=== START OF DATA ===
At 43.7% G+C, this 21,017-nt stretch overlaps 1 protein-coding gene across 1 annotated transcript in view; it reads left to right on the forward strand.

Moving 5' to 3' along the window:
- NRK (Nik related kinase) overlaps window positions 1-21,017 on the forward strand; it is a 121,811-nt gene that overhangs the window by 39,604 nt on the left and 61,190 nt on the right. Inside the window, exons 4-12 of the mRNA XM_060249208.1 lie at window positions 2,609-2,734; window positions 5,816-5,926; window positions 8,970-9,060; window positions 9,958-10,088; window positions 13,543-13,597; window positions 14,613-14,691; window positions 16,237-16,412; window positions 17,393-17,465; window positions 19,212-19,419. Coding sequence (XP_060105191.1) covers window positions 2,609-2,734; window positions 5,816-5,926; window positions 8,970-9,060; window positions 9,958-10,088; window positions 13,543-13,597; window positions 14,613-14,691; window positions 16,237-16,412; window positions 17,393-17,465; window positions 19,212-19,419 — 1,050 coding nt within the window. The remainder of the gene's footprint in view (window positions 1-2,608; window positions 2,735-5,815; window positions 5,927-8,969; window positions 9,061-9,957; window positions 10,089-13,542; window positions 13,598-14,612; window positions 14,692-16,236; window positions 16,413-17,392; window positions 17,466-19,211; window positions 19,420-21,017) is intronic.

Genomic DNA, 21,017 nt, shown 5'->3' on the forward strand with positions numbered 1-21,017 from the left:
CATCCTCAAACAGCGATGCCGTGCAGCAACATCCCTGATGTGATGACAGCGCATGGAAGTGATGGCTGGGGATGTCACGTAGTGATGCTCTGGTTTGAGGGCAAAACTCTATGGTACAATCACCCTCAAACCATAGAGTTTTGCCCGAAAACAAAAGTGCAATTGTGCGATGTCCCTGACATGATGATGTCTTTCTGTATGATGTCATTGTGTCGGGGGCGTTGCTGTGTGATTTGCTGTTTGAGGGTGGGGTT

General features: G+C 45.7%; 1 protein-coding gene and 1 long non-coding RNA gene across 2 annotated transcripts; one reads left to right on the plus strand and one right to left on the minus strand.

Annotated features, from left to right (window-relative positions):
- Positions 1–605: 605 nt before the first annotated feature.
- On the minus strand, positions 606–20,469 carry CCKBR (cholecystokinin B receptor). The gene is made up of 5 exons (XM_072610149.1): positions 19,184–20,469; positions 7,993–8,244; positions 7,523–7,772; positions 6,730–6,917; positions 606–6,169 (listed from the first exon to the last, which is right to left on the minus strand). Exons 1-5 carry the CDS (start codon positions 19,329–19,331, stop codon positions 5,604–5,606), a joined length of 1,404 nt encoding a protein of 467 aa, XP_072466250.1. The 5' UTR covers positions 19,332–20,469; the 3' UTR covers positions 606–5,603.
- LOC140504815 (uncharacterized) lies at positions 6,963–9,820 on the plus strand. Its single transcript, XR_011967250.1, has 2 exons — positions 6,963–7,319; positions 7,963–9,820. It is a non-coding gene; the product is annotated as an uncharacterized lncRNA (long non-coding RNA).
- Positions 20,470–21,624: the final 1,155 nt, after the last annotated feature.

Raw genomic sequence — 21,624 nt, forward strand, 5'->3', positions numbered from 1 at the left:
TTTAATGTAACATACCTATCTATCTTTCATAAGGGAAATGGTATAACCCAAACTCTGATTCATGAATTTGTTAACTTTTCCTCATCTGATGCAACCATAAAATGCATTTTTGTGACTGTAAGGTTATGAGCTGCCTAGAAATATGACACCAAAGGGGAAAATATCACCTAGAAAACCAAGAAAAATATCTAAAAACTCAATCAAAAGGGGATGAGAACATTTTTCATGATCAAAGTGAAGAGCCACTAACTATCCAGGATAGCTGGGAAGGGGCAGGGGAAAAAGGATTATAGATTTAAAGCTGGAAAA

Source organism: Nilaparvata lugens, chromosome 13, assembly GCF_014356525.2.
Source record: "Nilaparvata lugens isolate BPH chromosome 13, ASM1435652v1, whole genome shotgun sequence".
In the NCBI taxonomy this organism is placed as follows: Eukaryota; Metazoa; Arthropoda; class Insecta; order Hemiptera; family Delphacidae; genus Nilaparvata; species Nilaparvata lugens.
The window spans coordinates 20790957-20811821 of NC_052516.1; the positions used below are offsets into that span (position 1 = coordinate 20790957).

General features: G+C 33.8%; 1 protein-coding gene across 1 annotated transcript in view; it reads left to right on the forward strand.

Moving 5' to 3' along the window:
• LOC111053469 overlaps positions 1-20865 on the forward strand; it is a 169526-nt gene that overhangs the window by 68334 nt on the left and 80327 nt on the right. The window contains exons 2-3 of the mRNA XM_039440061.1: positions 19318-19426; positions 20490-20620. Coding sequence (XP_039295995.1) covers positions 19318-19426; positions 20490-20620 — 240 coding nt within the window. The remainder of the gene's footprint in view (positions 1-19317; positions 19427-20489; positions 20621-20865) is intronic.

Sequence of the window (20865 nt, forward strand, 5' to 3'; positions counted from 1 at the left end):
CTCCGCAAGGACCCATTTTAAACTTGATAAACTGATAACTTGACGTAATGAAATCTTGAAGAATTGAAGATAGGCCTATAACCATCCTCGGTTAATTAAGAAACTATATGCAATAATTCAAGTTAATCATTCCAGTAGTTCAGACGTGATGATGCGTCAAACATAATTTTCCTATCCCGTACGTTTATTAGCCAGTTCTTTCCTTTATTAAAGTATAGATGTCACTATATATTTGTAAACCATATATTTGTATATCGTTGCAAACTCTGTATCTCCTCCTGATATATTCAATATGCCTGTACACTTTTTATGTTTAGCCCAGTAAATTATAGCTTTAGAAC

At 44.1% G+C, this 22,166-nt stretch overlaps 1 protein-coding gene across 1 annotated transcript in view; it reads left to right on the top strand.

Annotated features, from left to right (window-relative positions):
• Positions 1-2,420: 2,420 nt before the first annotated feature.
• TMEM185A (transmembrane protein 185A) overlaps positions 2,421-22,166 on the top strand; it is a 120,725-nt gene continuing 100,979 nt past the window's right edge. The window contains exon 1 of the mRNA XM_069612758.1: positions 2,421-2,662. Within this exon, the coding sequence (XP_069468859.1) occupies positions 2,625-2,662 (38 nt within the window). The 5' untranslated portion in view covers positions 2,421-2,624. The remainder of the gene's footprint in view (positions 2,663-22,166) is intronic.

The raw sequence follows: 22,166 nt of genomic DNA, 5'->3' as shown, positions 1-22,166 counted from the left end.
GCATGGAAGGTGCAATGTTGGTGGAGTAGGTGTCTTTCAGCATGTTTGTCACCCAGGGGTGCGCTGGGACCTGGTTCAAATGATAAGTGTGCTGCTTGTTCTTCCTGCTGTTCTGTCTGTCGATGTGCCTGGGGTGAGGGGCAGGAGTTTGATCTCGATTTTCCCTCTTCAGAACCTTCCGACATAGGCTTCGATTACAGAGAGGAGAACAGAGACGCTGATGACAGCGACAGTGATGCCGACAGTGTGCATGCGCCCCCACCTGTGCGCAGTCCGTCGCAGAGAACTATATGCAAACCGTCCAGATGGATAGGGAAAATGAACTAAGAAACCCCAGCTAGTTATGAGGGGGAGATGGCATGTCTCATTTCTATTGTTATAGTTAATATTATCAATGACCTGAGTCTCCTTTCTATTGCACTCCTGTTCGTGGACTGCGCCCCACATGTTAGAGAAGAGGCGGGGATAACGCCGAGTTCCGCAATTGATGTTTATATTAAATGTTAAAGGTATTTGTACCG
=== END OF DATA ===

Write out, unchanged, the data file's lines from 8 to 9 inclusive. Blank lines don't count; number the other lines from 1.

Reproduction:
- Positions 1–605: 605 nt before the first annotated feature.
- On the minus strand, positions 606–20,469 carry CCKBR (cholecystokinin B receptor). The gene is made up of 5 exons (XM_072610149.1): positions 19,184–20,469; positions 7,993–8,244; positions 7,523–7,772; positions 6,730–6,917; positions 606–6,169 (listed from the first exon to the last, which is right to left on the minus strand). Exons 1-5 carry the CDS (start codon positions 19,329–19,331, stop codon positions 5,604–5,606), a joined length of 1,404 nt encoding a protein of 467 aa, XP_072466250.1. The 5' UTR covers positions 19,332–20,469; the 3' UTR covers positions 606–5,603.